12 steps to a better resume in 2017

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Ready to look for a new job in the new year? If it’s been a minute since you’ve updated your resume, you’re stepping into a brave new world of job hunting.

For starters, you’ve got the advent of the online resume and the continued importance of applicant tracking systems that will kick your resume out of the system if it doesn’t meet certain basic requirements.

On top of that, some features of a resume that may have been common a generation ago are now going the way of the dodo.

It’s easy to feel like the whole axis of the job seeking world has shifted, and it has in reality. But it’s never too late to catch up on the latest developments. Follow this advice from Time.com to update your resume today!

Read more: Why getting a promotion isn’t always a good thing

1. Hyperlink whatever you can

That includes your email address, LinkedIn profile and any other social media links you want recruiters to see. That way you’re just one click away if they’re interested.

2. Use color to your advantage

A strategic splash of color — such as making section headers blue while leaving other text in black — can make you stand out from the pack. The more creative your industry, the more you should feel free to visually jazz up your resume!

3. Summaries are the new object statement

Forget about the antiquated thing where you say, ‘I’m so and so seeking a full-time position in such and such an industry.’ Instead, write a pithy professional mission statement that encapsulates who you are, what your experience is and what you’ve accomplished. Keep it to a few blurbs. This will give hiring managers a quick overview of you as a candidate.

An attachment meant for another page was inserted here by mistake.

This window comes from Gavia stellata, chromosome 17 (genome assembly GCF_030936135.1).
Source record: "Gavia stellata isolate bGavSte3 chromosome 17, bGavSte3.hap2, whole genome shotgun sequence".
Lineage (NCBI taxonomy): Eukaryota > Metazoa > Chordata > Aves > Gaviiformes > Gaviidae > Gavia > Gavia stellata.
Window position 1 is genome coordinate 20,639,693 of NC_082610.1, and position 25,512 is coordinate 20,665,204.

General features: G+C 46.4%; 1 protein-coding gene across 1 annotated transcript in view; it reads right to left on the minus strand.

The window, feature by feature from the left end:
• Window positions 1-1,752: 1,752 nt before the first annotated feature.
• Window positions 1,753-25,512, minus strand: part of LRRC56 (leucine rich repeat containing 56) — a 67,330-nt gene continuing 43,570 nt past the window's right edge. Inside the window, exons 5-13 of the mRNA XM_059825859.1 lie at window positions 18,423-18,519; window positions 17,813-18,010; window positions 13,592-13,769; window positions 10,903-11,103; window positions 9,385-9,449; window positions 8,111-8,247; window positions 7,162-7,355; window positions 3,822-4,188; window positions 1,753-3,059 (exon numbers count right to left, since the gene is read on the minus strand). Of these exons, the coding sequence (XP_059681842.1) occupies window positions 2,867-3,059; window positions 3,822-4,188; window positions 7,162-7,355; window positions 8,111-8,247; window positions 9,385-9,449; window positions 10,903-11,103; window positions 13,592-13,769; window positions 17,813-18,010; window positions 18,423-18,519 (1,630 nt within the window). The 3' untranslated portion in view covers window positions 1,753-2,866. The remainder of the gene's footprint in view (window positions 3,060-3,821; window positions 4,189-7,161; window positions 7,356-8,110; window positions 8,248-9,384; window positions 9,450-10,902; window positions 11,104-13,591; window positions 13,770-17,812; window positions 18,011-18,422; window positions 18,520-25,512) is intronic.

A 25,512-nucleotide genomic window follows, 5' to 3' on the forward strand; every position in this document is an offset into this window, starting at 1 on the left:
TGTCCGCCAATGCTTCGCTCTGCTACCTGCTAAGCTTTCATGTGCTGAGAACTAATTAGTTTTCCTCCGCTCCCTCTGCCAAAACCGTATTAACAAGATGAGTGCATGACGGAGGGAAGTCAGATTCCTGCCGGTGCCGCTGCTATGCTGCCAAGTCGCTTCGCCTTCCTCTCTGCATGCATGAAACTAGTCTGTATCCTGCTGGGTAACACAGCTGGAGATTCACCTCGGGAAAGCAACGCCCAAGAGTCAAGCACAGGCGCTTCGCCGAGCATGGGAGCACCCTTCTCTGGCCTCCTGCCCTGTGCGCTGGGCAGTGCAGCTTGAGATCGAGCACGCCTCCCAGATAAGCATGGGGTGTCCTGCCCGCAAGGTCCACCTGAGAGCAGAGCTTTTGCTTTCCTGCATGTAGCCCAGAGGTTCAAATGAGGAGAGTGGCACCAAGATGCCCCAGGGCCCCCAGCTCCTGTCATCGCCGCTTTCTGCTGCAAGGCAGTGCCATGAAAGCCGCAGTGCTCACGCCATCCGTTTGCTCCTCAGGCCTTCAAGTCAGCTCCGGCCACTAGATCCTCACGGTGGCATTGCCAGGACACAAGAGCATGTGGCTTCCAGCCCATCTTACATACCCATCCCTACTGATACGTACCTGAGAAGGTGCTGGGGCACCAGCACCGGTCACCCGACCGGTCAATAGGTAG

4. Use bolded text strategically

People don’t read like they used to. Don’t let your resume be a wall of undistinguished text that makes someone’s eyes glaze over. Punctuate your prose with bolded phrases to draw eyes to your jobs titles, accomplishments, education or anything else you want to highlight.

5. Keywords, keywords, keywords

If real estate is all about ‘location, location, location,’ then resume writing is all about keywords. Only the right keywords will make sure you get through the automated applicant filtering systems that HR departments use to weed out candidates. In practice, this means making sure you mirror the language of the job posting in your resume.


6. Skip the skills section and mesh it in with your work experience

Unless you’re an IT specialist, you probably don’t need a dedicated section spelling out your specific skill sets. Rather, try weaving it into your work experience. Employers want to know how you’ve used the skills you have; they don’t need to see a laundry list of basics like Microsoft Word, Microsoft Office, etc.

7. Use space-saving features

Bullet points, active verbs and common industry acronyms can all conserve space. That said, don’t be afraid to run two pages long if you have a lot of experience. But if you’re coming straight out of school, you’d be wise to keep it to one page.

8. Go with chronological format

According to a survey from the staffing service Accountemps, three out of four bosses prefer a chronological resume with the most recent work history first.

9. Be sure to include your volunteer experience

Want a leg up on the competition? Then you’ve got to list your volunteer experience. The Deloitte Impact Survey found 82% of those who influence hiring decisions said they are more likely to choose a candidate with volunteer experience — but only one in three resumes in the United States cite volunteer work.

Steps to a better resume

Don’t do this…

1. Include your street address, according to Wendy Enelow, co-author of Modernize Your Resume: Get Noticed”¦Get Hired. That just opens you up to identity theft. Simply putting your city, state and zip code will suffice.

2. Use Times New Roman. It’s outdated and looks fuddy-duddy. Opt instead for standard modern fonts like Cambria, Calibri or Georgia, Enelow says.

3. Ignore traditional networking. Sometimes a great resume will only get job hunters so far. That’s why Clark says networking is still the key to landing that desirable job.

Read more: Networking remains the key to getting a job offer

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